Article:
In the words of Bishop Michael Curry: "I love this church. I love the Lord. And God isn't finished with us yet!
Bishop Tom and Ann Ely with the Vermont deputation to General Convention at their goodbye dinner in Salt Lake City. In Bishop Ely's words, "celebrating a wonderful and momentous General Convention."
Thursday -- next-to-last day of General Convention. Where did the time go? I confess there's something to be said for living in a place where somebody else cooks for you and cleans up after you!
And it was evening and it was morning, a seventh day…
But we did not rest. Instead, we worked hard — physically as we sat most of the day; mentally as we worked our way through many complex and difficult resolutions; and spiritually/emotionally as we considered what this church means by full inclusion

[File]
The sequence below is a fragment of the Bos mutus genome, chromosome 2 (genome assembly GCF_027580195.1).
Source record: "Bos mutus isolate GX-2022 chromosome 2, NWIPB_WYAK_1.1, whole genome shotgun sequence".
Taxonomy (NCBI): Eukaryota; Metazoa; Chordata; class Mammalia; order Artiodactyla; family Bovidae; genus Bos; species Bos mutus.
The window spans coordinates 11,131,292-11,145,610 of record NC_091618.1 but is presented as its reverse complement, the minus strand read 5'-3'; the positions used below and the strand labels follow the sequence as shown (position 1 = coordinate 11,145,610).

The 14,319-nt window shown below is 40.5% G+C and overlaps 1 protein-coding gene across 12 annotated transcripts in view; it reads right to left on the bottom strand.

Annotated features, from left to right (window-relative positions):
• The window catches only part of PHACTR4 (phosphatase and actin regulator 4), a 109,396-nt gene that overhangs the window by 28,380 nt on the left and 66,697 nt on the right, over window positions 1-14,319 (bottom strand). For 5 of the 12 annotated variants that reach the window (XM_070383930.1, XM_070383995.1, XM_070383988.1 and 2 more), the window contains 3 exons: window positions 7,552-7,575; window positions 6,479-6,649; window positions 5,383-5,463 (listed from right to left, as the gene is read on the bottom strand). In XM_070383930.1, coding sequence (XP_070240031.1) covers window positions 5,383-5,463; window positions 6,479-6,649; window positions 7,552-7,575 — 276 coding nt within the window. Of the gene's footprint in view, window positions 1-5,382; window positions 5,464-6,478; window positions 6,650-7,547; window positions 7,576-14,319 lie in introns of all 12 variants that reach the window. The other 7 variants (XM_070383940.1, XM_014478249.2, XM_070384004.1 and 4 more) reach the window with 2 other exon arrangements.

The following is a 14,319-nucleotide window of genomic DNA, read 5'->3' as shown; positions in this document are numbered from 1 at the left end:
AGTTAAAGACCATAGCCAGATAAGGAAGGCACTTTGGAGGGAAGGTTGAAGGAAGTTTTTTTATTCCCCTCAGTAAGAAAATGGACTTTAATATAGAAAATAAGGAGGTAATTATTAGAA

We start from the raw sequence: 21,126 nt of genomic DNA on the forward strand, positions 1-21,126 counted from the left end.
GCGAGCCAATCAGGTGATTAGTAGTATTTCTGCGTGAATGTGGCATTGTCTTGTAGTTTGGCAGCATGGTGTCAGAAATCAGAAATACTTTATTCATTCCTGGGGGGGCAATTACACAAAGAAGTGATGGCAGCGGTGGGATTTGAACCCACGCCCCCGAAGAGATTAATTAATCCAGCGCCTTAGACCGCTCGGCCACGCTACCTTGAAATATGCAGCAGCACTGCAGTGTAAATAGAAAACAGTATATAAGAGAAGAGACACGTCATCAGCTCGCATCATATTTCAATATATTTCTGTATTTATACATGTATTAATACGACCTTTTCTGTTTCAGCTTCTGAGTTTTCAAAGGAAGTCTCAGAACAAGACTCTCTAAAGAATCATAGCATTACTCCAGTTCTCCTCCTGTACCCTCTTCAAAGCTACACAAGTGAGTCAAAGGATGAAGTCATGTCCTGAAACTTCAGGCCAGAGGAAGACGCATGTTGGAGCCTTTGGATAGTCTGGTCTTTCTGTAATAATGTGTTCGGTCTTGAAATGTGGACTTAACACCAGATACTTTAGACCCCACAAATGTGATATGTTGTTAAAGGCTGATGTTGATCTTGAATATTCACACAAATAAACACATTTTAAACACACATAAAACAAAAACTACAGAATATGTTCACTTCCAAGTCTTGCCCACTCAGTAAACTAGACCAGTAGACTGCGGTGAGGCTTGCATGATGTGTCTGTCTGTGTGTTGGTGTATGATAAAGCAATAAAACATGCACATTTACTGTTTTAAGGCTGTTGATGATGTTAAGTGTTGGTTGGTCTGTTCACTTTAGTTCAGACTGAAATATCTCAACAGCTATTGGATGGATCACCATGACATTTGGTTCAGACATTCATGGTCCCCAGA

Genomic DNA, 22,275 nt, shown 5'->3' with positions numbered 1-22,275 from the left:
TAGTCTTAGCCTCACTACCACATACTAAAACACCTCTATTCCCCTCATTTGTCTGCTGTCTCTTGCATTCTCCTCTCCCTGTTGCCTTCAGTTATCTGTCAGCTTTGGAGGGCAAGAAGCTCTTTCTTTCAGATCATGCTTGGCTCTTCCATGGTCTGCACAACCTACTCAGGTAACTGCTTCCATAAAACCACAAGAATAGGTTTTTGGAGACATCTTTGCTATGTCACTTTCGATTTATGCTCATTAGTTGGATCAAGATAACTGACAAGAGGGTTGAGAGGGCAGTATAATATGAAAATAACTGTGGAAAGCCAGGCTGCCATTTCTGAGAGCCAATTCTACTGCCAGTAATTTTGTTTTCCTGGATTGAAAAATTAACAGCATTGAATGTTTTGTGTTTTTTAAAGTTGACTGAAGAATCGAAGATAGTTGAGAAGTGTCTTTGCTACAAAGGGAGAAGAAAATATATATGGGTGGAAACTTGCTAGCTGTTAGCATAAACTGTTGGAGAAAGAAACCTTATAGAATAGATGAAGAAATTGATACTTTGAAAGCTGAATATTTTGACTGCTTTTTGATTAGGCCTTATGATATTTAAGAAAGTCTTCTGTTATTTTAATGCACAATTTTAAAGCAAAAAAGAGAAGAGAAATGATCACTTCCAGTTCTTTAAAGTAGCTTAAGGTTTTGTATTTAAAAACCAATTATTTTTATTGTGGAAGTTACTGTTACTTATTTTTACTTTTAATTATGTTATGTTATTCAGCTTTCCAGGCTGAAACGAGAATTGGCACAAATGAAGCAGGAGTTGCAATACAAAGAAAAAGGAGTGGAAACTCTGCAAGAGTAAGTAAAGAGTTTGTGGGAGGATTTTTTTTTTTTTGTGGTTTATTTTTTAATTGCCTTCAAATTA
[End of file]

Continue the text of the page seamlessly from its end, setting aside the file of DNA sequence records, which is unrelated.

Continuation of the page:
The day started out with the commemoration of Hiram Hisanoi Kano, born in Japan, but who later became a missioner to the Nisei (people of Japanese descent) in Nebraska. As a special treat, the congregation heard kneshin taiko drums. They seemed to presage the eventful decisions that would come later on in the day.
At the same time that the congregation experienced energetic Japanese drumming, it also sang some very familiar hymns. To sing ‘Humby I adore thee’ with 3000 other people reminds one that General Convention is not just about legislation but also about connecting with a much larger whole and rich history.
The most momentous decisions of the day came in the late afternoon in the House of Deputies. Despite the late hour, the house took up two resolutions (A054 amended and A036 amended) — one that calls on the church to provide marriage rites for all and the other that recasts the marriage canon (I.18).
Hello to Vermont! I am a second-time deputy from The Episcopal Church in Vermont to General Convention.
Pictured: President of the House of Deputies Gay Jennings with Vermont deputies Scott Neal, Rick Swanson, and Jenny Ogelby
This time I feel like I have a much better understanding of what is happening thanks to The Virtual Binder.